The Importance Of Giving Feedback

Sam2000's picture

I've realized that life gives you feedback in many ways, and that feedback is very important.

The grades you get in school serves as feedback for you efforts and reinforces what you know (and don't know). It tells you if you're study habits are paying off or not.

If you have a job, your feedback is what you get paid, how you're thought of and treated by coworkers and your customers.

The feedback I want to focus on today is the comments Oasis readers give each journal, or the lack thereof.

Since there are no page counters for each journal, it's only possible to know if anyone is reading what you write by the comments given at the end of each entry. A good amount of comments tells you that what you write here matters, especially if it triggers a healthy debate.

No comments, on the other hand, makes you wonder many things.

Did what I write suck? Was it boring? Did it even DESERVE to be commented on?

I'll be the first to admit that while I read every journal entry on here, I don't get to leave comments as much as I'd like. The main reason is that I usually access Oasis on my iPhone, and since I'm not allowed to log in using my phone I often find myself torn between wanting to add my feelings and obeying my Dad's rules.

I've noticed a number of writers on here who submitted a few entries and then disappeared, and I wonder if they felt they were being ignored or that what the wrote didn't matter due to a lack of comments?

One goal I have this year is to be more active on here and also giving the vital feedback that my fellow Oasies deserve.

Remember, your feedback is more important that you may realize, and it can also change a life.


MaddieJoy's picture

you make a good point

I've thought about this as well. And I, for one, will definitely try to make more comments when I read people's journals.

jeff's picture

Yes and no...

People have raised the issue before about how one journal will get a lot of feedback and others will get none, etc.

But a lot of journals invite comments, and raise specific questions as part of the journal. I mean, if you tell a crazy story about a crush, and end it with "OMG, do you think I should text her?" that will get more comments than a story that is self-contained and ends with "Which is why I think I learned a valuable lesson."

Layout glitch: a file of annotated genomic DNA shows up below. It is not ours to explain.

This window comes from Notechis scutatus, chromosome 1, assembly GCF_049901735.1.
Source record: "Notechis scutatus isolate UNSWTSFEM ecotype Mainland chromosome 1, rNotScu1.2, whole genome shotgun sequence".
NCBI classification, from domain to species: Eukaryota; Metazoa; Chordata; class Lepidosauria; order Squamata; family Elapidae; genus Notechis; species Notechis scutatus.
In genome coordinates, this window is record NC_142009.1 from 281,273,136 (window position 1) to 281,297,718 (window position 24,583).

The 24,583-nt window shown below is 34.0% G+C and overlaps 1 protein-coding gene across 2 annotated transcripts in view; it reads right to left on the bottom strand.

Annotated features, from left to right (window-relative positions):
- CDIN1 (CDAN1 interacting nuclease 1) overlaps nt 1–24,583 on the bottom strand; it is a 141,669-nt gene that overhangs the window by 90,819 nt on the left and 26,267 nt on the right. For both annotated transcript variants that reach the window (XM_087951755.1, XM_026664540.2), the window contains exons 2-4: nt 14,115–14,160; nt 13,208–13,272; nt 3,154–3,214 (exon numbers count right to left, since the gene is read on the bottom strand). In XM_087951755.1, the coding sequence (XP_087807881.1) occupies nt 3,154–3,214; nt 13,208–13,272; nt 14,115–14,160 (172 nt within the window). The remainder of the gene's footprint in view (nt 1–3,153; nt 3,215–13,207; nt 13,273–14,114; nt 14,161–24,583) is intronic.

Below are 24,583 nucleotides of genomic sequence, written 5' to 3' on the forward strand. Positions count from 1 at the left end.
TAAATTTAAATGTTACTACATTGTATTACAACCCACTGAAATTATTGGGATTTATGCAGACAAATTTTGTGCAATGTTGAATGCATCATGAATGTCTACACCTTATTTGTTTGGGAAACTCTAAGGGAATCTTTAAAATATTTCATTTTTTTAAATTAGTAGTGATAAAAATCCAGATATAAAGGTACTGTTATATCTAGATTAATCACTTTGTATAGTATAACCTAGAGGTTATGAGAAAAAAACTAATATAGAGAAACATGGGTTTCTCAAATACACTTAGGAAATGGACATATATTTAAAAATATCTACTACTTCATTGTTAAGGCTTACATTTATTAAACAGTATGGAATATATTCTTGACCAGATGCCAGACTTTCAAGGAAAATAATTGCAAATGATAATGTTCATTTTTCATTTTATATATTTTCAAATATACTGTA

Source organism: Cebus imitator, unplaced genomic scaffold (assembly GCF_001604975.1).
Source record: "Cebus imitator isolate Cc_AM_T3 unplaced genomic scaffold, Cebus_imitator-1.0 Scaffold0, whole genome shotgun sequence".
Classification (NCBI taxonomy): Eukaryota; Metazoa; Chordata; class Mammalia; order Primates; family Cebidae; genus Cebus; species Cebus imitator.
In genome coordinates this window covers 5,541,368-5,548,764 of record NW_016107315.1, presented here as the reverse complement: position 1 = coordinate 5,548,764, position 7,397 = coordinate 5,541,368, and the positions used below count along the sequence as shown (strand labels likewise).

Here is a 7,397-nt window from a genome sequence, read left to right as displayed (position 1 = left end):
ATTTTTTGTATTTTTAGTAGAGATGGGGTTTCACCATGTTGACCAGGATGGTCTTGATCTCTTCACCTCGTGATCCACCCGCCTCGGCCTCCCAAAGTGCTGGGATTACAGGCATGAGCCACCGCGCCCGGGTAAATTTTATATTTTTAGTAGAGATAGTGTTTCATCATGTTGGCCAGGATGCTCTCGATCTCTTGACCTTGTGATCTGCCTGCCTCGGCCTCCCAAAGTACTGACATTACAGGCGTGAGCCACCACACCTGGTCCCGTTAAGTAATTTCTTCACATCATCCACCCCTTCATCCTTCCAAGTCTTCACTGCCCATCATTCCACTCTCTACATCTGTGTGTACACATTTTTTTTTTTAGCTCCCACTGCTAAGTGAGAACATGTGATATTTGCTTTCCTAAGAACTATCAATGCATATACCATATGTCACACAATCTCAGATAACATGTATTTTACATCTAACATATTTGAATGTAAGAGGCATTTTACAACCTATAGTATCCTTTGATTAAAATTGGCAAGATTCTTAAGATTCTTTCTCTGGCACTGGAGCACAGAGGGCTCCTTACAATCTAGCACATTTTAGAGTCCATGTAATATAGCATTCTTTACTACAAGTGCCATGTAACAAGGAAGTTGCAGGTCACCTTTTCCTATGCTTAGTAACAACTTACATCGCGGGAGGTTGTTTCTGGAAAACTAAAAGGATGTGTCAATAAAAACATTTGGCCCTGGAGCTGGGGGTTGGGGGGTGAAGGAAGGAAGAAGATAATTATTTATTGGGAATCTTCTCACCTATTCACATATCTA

Now, I do think there is value to feedback and, except for poetry, I try to respond to almost everything on here. But I think you can also write in a way to inspire more comments, as well.

As for counters, an older version of Oasis did have stats for the "most-read columns" on the site, but after a while, it became obvious that those columns would never get unseated, since the fact that they were already the most-read also inspired more people to read them, keeping them at the top of the charts forever.

"You don't know you're beautiful." - Harry Styles

Bosemaster42's picture


I too have wondered the same thing. Perhaps, it's the timing? I usually try to respond to as many posts as I can, especially if I sense the person is reaching out for help. There are times I won't respond to certain things if I don't feel I have something positive to contribute. I know most of the poems I've posted received very little in the way of comments, which is somewhat annoying because I love the feedback, even if it's negative.
And, yes I really mean what I say. I am curious though, Jeff, why don't you like to comment on poetry? Just curious.

jeff's picture


We've covered the poetry thing already in pm.

Yeah, I've often been busted for picking one random thing to comment on, on a journal with no comments, since I really had nothing I wanted to comment on, but I wanted them to get some comment. heh.

There could be timing, a lot of people who are on the site around the same time often end up giving one another feedback more often. Not sure if that is related to them also sending pm's while they are on here, or just because they can see those people are still online, etc.

"You don't know you're beautiful." - Harry Styles

Bosemaster42's picture


I appreciate the clarification. I thought it was likely not your cup of tea, which is understandable. You were also probably correct about some people getting defensive about comments and such. How else would you know if a poem is good or not, unless you're willing and thick-skinned enough to handle the critique? I guess I'll always have Keith and poetic_star to rely on.

jeff's picture


Most of my behavior on here is based on prior experience, not guesswork.

One user hated me for a long time after she posted lyrics and asked us to let her know if her song was any good. And, I said there is no way if we can tell if the song is any good from reading the lyrics, but I suppose we could review it as a poetic work (you know, since we didn't have the music, the melody, know the style, etc.), which seemed then and now as pretty reasonable, and that was enough to set her off how I had no right to say it wasn't a song. And she would just trash any of my comments to other people for months because I made fun of her song, etc., etc.

And since I didn't really want to read her lyrics or listen to her song, it sort of reinforced focusing on what I prefer to do on here instead. Much easier. ;-)

"You don't know you're beautiful." - Harry Styles

LostSouls's picture

Excellent Point

This was a really good point to make, and something that as a contributor on here will keep in mind. I have to sneak on here to post at home, but I'll do what I can in giving comments to the other writer's journals.


LostSouls are four gay friends-Alex, Dalton, Chase, & Jake-who ended up being stepbrothers by dumb luck. We are also a support group for four other gay kids who have to keep their sexuality a secret. We live in the Bible Belt, which explains a lot.